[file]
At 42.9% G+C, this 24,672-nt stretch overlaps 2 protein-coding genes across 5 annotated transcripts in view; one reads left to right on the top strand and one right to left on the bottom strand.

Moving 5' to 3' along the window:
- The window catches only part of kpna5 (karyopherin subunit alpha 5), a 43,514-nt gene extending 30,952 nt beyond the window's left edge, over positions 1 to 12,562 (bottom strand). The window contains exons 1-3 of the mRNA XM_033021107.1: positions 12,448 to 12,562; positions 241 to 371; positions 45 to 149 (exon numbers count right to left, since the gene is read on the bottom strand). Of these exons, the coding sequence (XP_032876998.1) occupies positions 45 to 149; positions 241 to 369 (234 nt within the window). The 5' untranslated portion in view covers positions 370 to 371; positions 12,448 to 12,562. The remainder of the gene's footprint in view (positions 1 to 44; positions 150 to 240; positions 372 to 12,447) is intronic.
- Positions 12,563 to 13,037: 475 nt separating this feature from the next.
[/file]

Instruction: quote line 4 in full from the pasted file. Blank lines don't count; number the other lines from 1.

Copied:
- Positions 12,563 to 13,037: 475 nt separating this feature from the next.